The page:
Staying ahead of your competitors can be a challenge if you don't see them coming. Performing frequent market audits is one way to get ahead of the curve.
Market audits help identify potential threats before they become problems, and provide insights you can leverage to separate your business from its competition.
New companies and threats pop up every day that can affect your business—or worse, put you out of business. A market audit brings awareness to those factors, so you can address them.
The process also can be useful in identifying new opportunities for growth and stronger positioning.
Market Audits 101
There are two main types of market audits. General market audits look at external factors that could impact your business or brand. The second type is specific market audits, which evaluate a particular area within your business (for example, a product or service you offer).
The process of conducting both audits is the same: Look for positive or negative factors and assess their impact.
One way to determine which market audit is best for you is to start with the end in mind. What are your goals? What are your blind spots? Knowing these answers in advance can help you determine where to spend your time.
For example, let's say you own a technology company and one of your products is a software as a service (SaaS) product. You may find value in conducting a product market audit monthly or quarterly to make sure you're aware of any new competitors that have hit the market recently, to keep track of new technologies or to validate your pricing structure.
Then, you can use the data from these audits to update your product backlog or revise your product positioning.
Market Audit Focus Areas
Competitors can come from anywhere. There's the obvious instances where a competitor swoops in and begins stealing your market shares. But a competitor can also gain an advantage when you face a legal or operational challenge that eats into your profits or diverts your attention.
Performing a market audit takes into account both of these scenarios, and when performed frequently, can give you time to address potential problems before they have a big impact.
There are no rules when it comes to a market audit. Fundamentally it's about taking the time to evaluate different areas in your business. However, there are some areas you may want to keep your eye on.
Legal, Regulatory or Policy Changes
Legal, regulatory and policy changes are important aspects of a market audit because they can have substantial consequences if they're not addressed.
For example, the European Union recently passed the General Data Protection Regulation (GDPR) that tightened the rules for organizations that collect data on individuals within the European Union. The consequences of not meeting these requirements could add up to more than €20 million or 4 percent of your company's total global revenue, whichever is greater.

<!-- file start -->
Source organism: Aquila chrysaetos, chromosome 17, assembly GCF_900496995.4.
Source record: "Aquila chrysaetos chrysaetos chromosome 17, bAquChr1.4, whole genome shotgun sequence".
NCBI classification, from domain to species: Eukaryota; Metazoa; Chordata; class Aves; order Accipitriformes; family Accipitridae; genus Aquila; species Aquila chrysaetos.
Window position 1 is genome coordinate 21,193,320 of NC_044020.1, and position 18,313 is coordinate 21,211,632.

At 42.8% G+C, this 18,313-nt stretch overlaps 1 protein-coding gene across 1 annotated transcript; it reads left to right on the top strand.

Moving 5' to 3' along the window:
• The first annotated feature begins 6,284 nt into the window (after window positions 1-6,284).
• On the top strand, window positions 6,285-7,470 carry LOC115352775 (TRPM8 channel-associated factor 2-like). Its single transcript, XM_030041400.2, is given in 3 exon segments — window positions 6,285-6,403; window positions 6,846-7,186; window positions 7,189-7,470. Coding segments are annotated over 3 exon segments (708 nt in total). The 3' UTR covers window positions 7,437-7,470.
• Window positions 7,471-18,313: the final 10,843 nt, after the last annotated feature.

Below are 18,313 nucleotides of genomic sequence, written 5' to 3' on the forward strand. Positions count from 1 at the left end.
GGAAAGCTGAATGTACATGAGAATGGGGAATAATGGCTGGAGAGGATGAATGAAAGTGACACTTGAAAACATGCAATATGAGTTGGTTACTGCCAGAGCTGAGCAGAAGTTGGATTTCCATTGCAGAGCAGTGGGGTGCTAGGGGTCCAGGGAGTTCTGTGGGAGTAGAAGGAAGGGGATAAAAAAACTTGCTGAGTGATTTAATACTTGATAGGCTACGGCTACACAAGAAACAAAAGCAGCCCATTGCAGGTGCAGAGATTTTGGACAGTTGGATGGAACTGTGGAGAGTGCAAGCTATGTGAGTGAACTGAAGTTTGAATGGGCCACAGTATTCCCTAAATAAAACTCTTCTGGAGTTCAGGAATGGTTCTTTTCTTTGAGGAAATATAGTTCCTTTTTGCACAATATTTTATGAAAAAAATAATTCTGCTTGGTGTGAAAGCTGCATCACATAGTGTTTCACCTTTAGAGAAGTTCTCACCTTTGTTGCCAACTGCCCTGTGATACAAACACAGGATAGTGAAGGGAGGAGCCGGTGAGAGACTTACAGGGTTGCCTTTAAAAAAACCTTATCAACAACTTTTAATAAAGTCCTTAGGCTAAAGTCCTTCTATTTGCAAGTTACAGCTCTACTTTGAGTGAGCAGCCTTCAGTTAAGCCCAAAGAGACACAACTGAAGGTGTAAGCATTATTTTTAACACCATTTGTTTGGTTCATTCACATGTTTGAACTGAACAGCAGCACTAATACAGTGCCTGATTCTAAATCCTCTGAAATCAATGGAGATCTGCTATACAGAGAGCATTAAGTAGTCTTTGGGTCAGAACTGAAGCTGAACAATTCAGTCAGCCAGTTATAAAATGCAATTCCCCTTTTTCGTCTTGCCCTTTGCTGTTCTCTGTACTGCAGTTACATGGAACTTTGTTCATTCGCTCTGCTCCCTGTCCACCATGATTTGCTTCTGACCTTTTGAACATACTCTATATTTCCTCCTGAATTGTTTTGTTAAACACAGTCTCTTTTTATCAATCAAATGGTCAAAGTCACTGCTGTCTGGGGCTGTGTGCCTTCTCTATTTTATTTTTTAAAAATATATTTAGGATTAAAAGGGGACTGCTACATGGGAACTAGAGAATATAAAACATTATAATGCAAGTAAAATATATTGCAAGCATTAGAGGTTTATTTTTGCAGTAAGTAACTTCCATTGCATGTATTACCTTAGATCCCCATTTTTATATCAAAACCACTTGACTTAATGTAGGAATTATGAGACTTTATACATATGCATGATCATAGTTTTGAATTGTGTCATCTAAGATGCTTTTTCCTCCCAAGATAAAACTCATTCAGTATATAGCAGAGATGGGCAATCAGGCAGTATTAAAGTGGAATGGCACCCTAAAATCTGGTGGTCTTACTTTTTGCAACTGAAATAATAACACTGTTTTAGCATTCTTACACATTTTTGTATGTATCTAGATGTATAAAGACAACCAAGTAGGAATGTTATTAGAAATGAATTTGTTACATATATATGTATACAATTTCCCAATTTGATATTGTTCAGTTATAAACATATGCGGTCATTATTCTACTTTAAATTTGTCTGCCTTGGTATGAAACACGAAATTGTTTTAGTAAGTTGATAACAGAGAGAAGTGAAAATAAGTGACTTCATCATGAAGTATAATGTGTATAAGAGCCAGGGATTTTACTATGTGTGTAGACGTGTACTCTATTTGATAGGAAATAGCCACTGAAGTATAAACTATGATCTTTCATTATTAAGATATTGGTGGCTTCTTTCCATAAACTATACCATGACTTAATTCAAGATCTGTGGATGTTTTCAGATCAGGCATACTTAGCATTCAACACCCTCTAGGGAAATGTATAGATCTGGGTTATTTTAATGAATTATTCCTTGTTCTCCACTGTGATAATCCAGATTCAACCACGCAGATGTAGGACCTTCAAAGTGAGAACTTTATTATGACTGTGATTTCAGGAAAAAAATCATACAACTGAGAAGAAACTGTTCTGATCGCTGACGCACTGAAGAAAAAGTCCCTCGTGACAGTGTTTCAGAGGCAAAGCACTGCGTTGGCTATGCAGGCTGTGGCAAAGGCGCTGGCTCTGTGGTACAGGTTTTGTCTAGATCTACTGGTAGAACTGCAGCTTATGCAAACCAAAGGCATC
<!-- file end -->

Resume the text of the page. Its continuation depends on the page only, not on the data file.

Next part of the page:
And that's just for one regulation. Legal, regulatory and policy changes happen all the time, and a market audit can help you identify the changes in advance so you can prepare for them.
Regardless of your industry, there's one competitor you'll want to keep an eye on—technology. Often underestimated, technology can impact your business in a variety of ways.
In some cases, staying up to speed with new technology can give you access to tools you can use to better your business. In other cases, technology can create a problem. Automated systems or new capabilities like virtual reality, artificial intelligence, the internet of things (IoT) and blockchain will impact different businesses differently, so when you're evaluating new tech trends it's important to do so with your business in mind.
Ask yourself, how can this help my business stand out? And how can this new technology negatively impact us? Answering these questions and more can help you plan ahead.
Customers change all the time. Staying current on their buying habits can help ensure you're nimble enough to adjust to their needs.
One way to do this is to evaluate your customers (existing and potential) frequently. You can do this by pulling industry research reports, conducting customer surveys or evaluating other insights you have on your customers and then assessing whether there's more you can do to serve them better than your competition.
Your Direct Competitors
Keeping tabs on your competition is a significant element of a market audit. A simple competitor analysis is one way you can do so.
If you don't already have one, consider creating a list of your top competitors. Start by listing out the top 30 to 50 and prioritize them based on the threat. Evaluate the top competitor on your list. Compare your offerings and take note of their progress, changes, pricing, positioning, etc.
If there are areas where you believe they excel, make it a point to address them internally. Or if there are areas where you are stronger, highlight those gaps in your marketing materials.
As I noted above, competitors can come from anywhere, and staying ahead of them can take work. These key areas are just a few that you may want to evaluate frequently to help ensure you're ready for anything.
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